But they still whipped our butts on this day.

#1: 1996 Syracuse 41 Clemson 0
Gator Bowl-Jacksonville, Florida
The 1995 Clemson Tigers had a rough start to the season, going 3-3 after the October 8th loss to the Georgia Bulldogs in Death Valley. However, Tommy West's Tigers had turned the slow start around by winning the next 5 games in a row including a 38-17 thrashing of South Carolina in Williams-Brice Stadium.

So the Tigers headed to Jacksonville with some momentum and a ton of high hopes. It was the first major bowl game for Clemson since the 1992 Citrus Bowl, and the Clemson faithful were ready to travel in mass to Jacksonville.

Syracuse came into the game unranked at 8-3 on the season and starting a little know freshman quarterback by the name of Donovan McNabb. McNabb had a guy by the name of Marvin Harrison at wide receiver and a defense that was great at stopping the run. If Clemson fans did not know who McNabb and Harrison were before the game, they most certainly did afterwards as Syracuse ripped Clemson apart in a 41-0 victory. The Tigers were only able to rush for 90 yards on the day and throw for 69 yards in one of the worst offensive performances in Clemson bowl history.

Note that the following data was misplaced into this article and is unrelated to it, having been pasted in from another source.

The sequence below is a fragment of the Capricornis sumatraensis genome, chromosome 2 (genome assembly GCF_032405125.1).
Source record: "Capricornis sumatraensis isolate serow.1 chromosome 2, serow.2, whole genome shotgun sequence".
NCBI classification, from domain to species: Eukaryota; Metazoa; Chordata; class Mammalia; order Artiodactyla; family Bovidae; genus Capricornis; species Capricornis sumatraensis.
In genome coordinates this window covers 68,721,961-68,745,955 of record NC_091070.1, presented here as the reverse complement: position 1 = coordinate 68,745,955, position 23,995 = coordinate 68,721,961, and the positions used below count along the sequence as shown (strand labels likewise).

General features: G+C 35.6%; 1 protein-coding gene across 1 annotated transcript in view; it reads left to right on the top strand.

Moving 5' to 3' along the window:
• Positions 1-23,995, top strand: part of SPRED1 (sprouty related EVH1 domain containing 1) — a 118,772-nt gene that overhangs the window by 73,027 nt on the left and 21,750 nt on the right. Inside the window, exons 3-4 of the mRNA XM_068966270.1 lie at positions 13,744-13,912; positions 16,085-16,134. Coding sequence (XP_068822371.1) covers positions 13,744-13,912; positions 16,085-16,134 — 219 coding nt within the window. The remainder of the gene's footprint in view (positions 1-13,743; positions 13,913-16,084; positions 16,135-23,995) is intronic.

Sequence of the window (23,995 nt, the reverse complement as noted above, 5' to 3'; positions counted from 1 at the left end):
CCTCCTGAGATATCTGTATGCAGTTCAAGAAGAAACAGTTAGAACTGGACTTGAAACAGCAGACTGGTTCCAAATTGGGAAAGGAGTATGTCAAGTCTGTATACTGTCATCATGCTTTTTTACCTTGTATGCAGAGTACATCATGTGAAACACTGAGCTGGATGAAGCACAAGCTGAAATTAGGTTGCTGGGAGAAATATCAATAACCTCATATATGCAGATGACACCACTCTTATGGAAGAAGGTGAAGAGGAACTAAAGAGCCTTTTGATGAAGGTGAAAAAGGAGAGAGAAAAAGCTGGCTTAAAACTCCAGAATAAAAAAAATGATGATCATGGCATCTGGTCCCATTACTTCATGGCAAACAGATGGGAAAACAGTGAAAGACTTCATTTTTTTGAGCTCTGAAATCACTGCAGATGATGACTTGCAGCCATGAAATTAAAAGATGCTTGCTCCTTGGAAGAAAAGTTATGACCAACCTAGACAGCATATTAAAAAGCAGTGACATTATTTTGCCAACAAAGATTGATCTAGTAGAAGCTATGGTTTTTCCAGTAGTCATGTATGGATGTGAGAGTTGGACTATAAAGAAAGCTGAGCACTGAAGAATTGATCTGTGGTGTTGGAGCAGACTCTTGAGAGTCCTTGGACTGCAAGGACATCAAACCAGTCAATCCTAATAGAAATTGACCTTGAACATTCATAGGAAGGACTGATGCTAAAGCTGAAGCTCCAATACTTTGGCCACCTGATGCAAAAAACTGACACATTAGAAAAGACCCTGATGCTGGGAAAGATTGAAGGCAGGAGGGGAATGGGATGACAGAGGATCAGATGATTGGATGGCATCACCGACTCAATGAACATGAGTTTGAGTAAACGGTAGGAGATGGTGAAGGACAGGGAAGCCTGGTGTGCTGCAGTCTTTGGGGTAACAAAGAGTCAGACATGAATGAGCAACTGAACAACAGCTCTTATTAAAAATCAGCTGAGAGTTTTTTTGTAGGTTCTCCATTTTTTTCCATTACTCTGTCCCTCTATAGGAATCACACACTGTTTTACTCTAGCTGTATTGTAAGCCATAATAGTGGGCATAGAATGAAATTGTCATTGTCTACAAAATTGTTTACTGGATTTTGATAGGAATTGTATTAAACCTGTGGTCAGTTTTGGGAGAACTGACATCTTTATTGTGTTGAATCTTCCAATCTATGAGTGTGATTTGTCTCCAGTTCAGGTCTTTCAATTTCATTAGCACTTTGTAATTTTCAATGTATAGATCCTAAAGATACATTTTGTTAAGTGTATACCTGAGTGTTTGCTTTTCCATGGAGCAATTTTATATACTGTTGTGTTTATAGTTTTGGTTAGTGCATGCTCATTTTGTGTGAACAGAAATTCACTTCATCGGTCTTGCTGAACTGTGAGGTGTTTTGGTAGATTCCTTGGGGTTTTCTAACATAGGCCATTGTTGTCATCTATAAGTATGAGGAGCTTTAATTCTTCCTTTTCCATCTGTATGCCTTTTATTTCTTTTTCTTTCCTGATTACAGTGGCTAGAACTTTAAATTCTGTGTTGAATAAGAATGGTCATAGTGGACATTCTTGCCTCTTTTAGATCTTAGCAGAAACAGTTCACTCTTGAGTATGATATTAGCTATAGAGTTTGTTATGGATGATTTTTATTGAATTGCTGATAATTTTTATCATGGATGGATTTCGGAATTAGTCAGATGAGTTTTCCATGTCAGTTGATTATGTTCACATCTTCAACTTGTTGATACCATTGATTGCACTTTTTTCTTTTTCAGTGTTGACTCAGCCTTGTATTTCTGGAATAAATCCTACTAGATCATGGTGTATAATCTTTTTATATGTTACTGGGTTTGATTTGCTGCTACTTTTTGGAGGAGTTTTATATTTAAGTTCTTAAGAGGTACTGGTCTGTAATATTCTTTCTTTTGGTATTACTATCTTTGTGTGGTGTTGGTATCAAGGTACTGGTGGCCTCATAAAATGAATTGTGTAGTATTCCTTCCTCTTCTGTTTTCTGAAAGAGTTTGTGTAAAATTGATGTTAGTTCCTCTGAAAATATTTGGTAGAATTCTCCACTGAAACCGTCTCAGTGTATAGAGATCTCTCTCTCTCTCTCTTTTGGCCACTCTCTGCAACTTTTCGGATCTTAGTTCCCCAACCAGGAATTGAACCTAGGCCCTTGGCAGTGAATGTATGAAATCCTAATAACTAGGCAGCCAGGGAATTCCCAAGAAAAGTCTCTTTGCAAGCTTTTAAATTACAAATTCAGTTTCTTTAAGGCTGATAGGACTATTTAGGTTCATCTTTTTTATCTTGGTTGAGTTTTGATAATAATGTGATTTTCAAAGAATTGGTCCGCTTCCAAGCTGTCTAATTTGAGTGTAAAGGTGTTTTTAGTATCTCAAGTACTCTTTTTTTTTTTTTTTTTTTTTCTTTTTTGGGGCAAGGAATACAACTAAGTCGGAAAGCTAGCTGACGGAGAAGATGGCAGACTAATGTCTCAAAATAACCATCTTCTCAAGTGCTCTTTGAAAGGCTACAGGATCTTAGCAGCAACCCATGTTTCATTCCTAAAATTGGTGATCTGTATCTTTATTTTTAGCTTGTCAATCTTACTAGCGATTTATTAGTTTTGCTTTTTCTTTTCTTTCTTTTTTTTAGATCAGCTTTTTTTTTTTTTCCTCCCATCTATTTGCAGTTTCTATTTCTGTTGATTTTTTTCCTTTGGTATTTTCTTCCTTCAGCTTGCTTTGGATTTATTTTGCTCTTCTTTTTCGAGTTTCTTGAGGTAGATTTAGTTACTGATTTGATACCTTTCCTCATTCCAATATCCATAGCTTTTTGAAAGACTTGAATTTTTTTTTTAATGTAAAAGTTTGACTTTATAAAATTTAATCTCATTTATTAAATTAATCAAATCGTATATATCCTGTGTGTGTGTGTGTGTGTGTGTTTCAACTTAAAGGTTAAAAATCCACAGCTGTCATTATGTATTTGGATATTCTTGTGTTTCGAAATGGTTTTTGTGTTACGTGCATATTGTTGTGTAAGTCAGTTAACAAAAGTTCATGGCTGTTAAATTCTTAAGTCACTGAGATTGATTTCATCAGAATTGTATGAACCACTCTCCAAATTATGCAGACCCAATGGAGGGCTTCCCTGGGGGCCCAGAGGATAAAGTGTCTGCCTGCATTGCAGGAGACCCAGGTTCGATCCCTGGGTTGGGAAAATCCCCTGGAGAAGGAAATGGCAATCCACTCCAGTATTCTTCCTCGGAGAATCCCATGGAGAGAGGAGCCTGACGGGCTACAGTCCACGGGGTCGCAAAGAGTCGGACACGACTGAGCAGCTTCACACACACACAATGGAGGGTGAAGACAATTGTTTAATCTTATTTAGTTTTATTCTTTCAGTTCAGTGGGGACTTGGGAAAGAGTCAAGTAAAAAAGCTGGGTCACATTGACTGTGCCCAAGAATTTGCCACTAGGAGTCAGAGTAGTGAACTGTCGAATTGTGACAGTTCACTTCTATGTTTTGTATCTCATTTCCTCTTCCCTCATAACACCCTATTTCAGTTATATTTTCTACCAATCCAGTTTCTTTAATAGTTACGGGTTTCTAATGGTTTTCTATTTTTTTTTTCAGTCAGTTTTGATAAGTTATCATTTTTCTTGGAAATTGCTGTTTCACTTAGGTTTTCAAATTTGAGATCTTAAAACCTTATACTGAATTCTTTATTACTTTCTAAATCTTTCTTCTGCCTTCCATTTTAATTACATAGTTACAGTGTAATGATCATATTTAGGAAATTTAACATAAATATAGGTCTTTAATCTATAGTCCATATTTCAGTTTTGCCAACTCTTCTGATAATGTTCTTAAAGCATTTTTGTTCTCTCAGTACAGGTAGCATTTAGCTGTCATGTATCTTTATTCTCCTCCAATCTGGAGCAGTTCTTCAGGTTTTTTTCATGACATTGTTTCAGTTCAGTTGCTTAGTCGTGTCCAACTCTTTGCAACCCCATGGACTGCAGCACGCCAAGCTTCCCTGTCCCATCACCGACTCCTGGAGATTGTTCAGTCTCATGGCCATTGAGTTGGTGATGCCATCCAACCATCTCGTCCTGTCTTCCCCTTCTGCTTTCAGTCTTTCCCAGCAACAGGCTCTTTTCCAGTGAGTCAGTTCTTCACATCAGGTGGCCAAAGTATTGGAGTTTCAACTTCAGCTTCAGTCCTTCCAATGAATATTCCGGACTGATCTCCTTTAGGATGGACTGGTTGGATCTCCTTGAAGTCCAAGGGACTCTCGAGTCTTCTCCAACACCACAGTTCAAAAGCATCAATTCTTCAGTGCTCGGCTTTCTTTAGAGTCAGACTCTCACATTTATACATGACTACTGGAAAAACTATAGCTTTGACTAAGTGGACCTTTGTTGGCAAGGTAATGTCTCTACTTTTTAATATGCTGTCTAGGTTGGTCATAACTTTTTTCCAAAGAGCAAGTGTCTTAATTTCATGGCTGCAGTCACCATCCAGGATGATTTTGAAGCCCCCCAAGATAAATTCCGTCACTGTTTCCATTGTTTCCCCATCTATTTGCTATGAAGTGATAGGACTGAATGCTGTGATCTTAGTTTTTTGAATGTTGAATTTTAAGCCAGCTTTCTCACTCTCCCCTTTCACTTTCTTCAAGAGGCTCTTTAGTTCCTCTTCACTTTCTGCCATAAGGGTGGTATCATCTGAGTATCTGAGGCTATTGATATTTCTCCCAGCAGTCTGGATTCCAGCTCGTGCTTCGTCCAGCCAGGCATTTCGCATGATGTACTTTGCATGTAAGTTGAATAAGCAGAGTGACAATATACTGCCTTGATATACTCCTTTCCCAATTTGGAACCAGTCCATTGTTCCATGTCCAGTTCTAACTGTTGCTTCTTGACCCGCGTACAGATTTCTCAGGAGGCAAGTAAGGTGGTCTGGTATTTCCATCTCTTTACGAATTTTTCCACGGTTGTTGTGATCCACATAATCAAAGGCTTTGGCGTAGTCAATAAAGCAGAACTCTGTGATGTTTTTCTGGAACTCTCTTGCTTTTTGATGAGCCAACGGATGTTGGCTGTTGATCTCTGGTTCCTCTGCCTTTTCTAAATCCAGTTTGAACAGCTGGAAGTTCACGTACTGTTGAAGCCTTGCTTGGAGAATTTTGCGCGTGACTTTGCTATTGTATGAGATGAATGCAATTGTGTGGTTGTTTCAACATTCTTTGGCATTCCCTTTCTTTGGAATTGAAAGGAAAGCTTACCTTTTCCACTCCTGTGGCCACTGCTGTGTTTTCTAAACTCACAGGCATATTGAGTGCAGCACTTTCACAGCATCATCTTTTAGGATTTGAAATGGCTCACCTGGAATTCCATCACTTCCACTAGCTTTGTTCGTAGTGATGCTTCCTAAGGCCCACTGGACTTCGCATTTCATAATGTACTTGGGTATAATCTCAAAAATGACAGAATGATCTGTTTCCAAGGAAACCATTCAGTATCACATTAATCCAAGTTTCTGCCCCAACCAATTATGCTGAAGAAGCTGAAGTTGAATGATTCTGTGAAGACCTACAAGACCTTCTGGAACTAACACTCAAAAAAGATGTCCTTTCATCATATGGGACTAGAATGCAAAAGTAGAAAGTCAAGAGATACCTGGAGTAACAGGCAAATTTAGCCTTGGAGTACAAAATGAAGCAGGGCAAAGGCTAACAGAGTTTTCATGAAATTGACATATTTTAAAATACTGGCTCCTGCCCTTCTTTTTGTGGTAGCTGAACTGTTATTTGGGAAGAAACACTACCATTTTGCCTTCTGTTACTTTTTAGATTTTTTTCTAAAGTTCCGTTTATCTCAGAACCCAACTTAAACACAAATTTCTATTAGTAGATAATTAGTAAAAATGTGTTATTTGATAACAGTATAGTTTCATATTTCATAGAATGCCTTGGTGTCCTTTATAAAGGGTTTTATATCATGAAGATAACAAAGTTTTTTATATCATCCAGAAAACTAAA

At the time, the loss was the worst loss in Clemson bowl history. The frustration was compounded by the fact that 30,000 Clemson fans had made their way to Jacksonville and had to sit in the middle of a cold rain throughout the pre game and game. Most Clemson fans in attendance would agree that the combination of the long trip and the cold rain made the game conditions about as bad as any they had sat through in the past.

While the Tangerine Bowl loss in 2002 statistically is worse, the fact that so many people made the trip in the awful weather ranks this game as the worst bowl trip in Clemson football history. And it ranks as my most demoralizing loss as well, I'm sorry to say.

Stay tuned next week when I break down the 10 Most Controversial games in Clemson's modern history. Top Stories